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Friday, July 18, 2003

Lab Work 

Exposure to Automobile Exhaust Increases the Risk of Lung Cancer
Boston, MA (AP) – Biologists announced the results of a study today ...

In my respiratory biology laboratory
at the School of Public Health
we do pulmonary research
using rats, hamsters,
dogs,

(no guinea pigs.)

Not in my lab
but in the building,
cats, mice, albino rabbits,
chimpanzees
huddle in the corner of their cages.

In my lab,
we surgically attach radio signal backpacks
with wires that run under the skin
to hamsters
and measure heartbeat remotely.

Hamsters naturally run on wheels
in regular patterns.
We put them on treadmills
with exposure to ozone
and watch the squiggles

on the strip-chart recorder.

In my lab,
we put trachea tubes
in dogs,
put the dogs in cages stacked two by two in a gas chamber
and expose them to sulfur dioxide
until their fur is stained yellow.

We try not to name them.

Test Subject Handling Protocols
indicate that it is less cruel
if the animals are never shown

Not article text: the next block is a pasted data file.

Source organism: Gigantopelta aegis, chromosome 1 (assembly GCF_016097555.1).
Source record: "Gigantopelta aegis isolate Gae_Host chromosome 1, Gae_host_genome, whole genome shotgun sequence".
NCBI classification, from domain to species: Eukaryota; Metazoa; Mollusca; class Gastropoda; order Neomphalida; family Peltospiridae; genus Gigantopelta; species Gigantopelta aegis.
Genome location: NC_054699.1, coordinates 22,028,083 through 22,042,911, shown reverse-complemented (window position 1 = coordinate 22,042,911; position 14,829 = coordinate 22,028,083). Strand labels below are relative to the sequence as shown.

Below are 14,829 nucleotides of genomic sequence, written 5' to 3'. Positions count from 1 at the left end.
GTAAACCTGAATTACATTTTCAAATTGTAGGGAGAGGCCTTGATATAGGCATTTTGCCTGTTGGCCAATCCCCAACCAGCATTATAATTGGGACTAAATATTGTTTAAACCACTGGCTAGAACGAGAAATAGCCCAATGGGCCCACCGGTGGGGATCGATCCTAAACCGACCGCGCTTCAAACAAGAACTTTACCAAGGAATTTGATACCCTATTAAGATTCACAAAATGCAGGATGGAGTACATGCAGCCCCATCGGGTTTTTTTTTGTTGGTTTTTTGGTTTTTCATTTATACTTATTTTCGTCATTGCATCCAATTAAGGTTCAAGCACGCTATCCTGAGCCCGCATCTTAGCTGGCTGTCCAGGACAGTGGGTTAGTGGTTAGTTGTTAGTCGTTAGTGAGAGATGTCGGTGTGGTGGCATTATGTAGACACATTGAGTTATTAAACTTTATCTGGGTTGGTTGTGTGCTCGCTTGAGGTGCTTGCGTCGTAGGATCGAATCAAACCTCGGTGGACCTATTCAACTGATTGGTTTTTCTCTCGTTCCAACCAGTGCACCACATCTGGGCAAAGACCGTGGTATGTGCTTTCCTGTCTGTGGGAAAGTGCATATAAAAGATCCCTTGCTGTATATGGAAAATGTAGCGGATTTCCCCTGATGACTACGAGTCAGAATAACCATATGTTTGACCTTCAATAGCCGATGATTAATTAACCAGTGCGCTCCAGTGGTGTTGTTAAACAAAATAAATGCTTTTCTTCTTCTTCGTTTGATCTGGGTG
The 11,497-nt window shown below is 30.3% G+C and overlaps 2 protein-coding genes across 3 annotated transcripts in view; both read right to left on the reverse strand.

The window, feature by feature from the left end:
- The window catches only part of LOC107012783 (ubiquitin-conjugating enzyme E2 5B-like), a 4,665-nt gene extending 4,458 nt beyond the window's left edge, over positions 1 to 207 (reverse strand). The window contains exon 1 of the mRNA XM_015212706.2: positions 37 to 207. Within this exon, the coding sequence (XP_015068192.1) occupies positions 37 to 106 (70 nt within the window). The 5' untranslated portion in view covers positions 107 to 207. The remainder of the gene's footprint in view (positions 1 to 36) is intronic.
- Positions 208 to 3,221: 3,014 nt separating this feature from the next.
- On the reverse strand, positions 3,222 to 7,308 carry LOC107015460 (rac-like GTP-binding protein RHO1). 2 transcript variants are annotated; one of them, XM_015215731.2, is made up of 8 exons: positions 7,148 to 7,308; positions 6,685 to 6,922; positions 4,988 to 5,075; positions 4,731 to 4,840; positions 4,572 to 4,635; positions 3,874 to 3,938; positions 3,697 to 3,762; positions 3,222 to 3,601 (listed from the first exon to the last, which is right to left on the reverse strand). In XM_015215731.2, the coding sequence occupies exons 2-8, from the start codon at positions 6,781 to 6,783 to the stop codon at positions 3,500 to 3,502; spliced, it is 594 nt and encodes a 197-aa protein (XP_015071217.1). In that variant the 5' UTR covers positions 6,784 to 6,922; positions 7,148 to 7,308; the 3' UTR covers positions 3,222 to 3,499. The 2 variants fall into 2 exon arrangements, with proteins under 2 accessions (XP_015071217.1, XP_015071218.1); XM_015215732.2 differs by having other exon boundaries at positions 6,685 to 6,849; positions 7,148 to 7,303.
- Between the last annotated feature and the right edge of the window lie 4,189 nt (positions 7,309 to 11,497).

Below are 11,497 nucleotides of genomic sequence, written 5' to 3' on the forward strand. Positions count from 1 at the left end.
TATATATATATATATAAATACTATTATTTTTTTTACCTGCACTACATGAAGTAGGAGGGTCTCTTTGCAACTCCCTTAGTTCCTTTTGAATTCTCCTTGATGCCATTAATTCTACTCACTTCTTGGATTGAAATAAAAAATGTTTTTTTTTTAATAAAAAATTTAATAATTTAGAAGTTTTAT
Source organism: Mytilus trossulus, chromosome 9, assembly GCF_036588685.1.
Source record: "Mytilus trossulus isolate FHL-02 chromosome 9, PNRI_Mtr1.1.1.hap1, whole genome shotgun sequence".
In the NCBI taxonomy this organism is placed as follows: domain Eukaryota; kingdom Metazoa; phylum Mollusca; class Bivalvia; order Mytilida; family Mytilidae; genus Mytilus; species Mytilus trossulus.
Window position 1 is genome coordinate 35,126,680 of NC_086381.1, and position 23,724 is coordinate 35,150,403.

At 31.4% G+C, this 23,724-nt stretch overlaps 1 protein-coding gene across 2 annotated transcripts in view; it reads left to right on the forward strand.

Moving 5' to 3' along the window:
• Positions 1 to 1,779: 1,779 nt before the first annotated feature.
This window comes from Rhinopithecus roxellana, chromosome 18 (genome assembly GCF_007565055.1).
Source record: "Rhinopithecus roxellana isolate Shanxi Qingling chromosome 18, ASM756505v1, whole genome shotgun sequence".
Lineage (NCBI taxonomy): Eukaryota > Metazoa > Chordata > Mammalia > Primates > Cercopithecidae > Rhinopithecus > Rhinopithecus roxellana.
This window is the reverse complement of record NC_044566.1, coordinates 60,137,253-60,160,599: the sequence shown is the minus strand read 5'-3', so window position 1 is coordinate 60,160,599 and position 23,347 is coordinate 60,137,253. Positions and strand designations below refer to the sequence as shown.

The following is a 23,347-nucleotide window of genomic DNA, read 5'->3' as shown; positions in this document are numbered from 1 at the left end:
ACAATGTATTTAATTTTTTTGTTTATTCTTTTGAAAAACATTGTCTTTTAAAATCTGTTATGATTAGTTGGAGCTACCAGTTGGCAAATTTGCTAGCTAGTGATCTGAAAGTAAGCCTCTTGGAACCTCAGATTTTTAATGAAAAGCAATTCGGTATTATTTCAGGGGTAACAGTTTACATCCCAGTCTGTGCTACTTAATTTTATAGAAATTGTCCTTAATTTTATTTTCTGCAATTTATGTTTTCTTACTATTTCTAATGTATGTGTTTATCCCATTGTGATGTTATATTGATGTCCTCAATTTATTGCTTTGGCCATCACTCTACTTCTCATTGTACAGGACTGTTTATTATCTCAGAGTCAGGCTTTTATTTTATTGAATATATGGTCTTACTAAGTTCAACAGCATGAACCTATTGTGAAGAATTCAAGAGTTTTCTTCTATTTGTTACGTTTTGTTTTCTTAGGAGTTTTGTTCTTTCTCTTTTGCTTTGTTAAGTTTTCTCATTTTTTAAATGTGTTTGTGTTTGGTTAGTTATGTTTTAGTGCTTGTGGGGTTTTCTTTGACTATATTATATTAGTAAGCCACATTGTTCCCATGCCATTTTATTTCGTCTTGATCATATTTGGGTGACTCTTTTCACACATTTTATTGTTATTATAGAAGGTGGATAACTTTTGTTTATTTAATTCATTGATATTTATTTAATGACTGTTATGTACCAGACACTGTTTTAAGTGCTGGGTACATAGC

any affection.
No pound animals,
no ex-pets, are ever used – rather,
the subjects are bred and raised
in a clinical environment –
pre-conditioned for euthanasia.

Archie,
a brown-spotted springer spaniel,
will bump his head on my leg
to ask for a scratch between his feathered ears.
When the daily exposure is complete,

I pull

the
white
plastic
from
wet
throat
wounds
trachea tubes are installed in the test subject to ensure that the sample gas is absorbed by lung tissue as opposed to absorption in live mucus membranes, the rate for which is unknown. Absorption rates for test gasses into fur are tabulated in Reference (gg).

Tracheostomy scars spit
yellowish-white phlegm
in coughing dollops
on the tile floor.
Malignant lung tissue samples,

tumors sliced thin and stained red

on slides, don’t look
like Archie.



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